Fun to hear his unabashed interest in KTM. His neighbor's wife DOES have an awfully large number of young men come knocking, doesn't she? And his fond memories of his previous partner Yamaha (sigh). But, he is a relaxed personable fellow. So perhaps being happy with a sweet simple lass that cooks well is enough for him. Wait, wasn't their whole team out with "stomach flu, not food borne illness from the lunch" for a weekend last yr? The old Mitsubishi electronics must co trol their ovens and food warmers too eh? Well, she certainly paints a nice livery anyway. Or did for a frightfully short few yrs when it said Rizla perhaps? The white-aqua-purple early MotoGP years should have stayed in Hayate testing black as an improvement.

Somehow a manufacturer that seems good to me solely for having a 750 displacement in a 600 chassis at a time of dwindling middleweight and overpowered F1 tech litre bike offerings is just what Suzuki can be now. Not quite there. I really want them to succeed! But do THEY?

And Ben's manager/mom? Seriously? I'm not on the inside like some of you, and would really like to know why it went so badly that season for Ben Spies and the Factory Yamaha. One of the great mysteries in MotoGP. And why Lin Jarvis behaved the way he did and what he really said.

I'm a Ben Spies fan, and am mystified. Hey he duked it out with Mat Mladin and came out on top. How can you not like the guy?

The lid is on pretty tight. Plus it's old news. I suppose it will all come out 20 years down the road, but I probably won't be around for that!

I was SUPER excited when Ben went to Factory Yamaha too! Definitely supporting him. Enjoyed "normal guy" chat w he and Schwantz, he was a breath of fresh elbows.

In looking into it myself from the outside all that sticks out is that they brought what worked in Superbike to MotoGP and imposed it. When his crew chief thought the Tech 3 data engineer and electronics folks were in disagreement with what Ben wanted done right away in particular, he ended up in conflict with them. Then went around/above them to Yamaha.

Then when he and Ben headed to race w Factory Yamaha they insisted on bringing their OWN electronics geek from AMA Superbikes, whataver anyone else thought/wanted be damned. This looks to be the only issue I see. Having his Mom as his manager is both a bit sweet and weird, but hey. It adds to an "out-of-synch" texture. I don't think the whole shebang was a smooth fit for Yamaha. How he got out on the track with a broken swingarm or sub frame is something we may have to guess at. Melevolence is never as common as incompetence. But something odd/bad was in the air in there.

I remain more impressed with his performance at Tech3 than most. What Ben Spies did in his rookie WSBK year remains and speaks clearly for itself. Incredible.

Maybe it's just my tin hat, but I too smell a rat when it comes to the fact that Yam would have had plenty of notice that Rossi wanted back in.  It was weird that Spies' performance toward the end of 2011 was really strong, and I was expecting him to take it to then next level the following year.  What a litany of disasters that turned out to be.

I just can't understand the mechanical failures.  I was aware of his crew chief and how he seemed a bit of a square peg, but that is great insight into some more of what was going on behnid the scenes.  But surely Yamaha - after the first blunder with the broken seat unit - surely they would have instated some factory oversight (even if by stealth) to make sure they did not lose further face with mechanical failures due to shoddy preperation?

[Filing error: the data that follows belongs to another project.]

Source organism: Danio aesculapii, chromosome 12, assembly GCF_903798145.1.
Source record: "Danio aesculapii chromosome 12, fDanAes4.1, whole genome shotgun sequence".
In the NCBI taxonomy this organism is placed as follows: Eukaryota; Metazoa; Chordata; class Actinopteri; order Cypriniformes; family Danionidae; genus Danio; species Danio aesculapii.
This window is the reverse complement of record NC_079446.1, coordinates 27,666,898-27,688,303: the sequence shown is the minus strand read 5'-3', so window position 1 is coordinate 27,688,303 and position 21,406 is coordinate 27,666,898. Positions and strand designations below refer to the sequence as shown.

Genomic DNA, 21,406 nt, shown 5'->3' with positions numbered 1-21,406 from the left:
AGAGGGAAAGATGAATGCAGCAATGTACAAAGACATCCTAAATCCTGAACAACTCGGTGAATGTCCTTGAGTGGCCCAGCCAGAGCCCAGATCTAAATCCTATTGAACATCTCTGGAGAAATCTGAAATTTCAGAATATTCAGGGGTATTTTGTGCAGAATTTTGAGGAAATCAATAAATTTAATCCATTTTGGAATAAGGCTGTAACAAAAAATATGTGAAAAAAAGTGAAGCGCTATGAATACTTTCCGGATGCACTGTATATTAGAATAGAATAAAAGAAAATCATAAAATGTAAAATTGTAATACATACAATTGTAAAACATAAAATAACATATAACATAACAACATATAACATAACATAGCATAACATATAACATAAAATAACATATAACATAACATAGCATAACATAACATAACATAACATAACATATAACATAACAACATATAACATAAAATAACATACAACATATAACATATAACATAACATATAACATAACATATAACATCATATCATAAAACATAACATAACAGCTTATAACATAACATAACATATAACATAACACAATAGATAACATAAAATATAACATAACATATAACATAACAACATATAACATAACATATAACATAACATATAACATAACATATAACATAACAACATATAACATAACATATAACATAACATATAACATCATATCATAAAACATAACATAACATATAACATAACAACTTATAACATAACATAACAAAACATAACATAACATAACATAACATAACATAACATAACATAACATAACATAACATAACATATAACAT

Either way, it was a sad waste of a talented guy, we never really got to see what he could do.  In the normal run of things in former times, Rossi would have been long retired and we'd have had another 2-3 fresh guys through the factory team in the mean time.  But with safer tracks, big-dollar medical support, and improvements to riding gear, we are seeing unprecedented career length these days.  Rossi is of course exceptional, but even look at Pedrosa, 12 years on the factory Honda, Marquez is already going to start year 6, Lorenzo over a decade in the top class, etc etc.  The available career length has surely more than doubled (even on average) since the 80's??

If I am not mistaken, it was said that Yamaha wanted to continue with Spies for 2013, Rossi was supposedly their second option. Now I heard that back in 2013 so I cannot comment on the trustworthiness of the source because I do not remember it, but I think it might have actually come from an interview Ben did with someone.

He repeatedly cited "the way that things were" and how someone in the upper managment who he will not name has basically told him to do his job or not bother coming to the track.

I used to be a fan of Ben back in the day, but I have to admit even at the best of times he seemed to be missing a certain edge that the aliens had. He was the best of the rest, little doubt to that however.

His 2012 season was a miserable one, everything that could happen happened, but he also had his hand in his own misfortune a couple of times, one of those incidents was an excursion to the gravel trap at I think Barcelona or Jerez. I think he crashed quite a few times on his own that season, both in free practices, QPs and races, but once again, it was a long time ago so my memory could be deceiving me.

"they have Tech 3 now is working like a junior team" But VR 46 is more important than Herve. So H.P. may not be able to rely on Yamaha for bikes in the future.

Tell me if I am wrong but I think business is built on relationships. If we burn those bridges it is hard to go back.

Unless you are VR46 & can stroll back into the factory box. Hi Jorge. it didn't work out for me at Ducati, give the desmosedici a try yourself.

Davide talks more about Yamaha than his own team, Suzuki. 

Where's the interview with Lin Jarvis?

I haven't done an interview with Jarvis yet. I wanted to do interviews with other managers first, to be able to show Jarvis that what I am interested in is the process of choosing a successor, rather than trying to extract a list of names. I will try and get an interview with Jarvis later this year.

And Brivio talks a lot more about Suzuki in Part 2 of this interview, which I strongly recommend you read.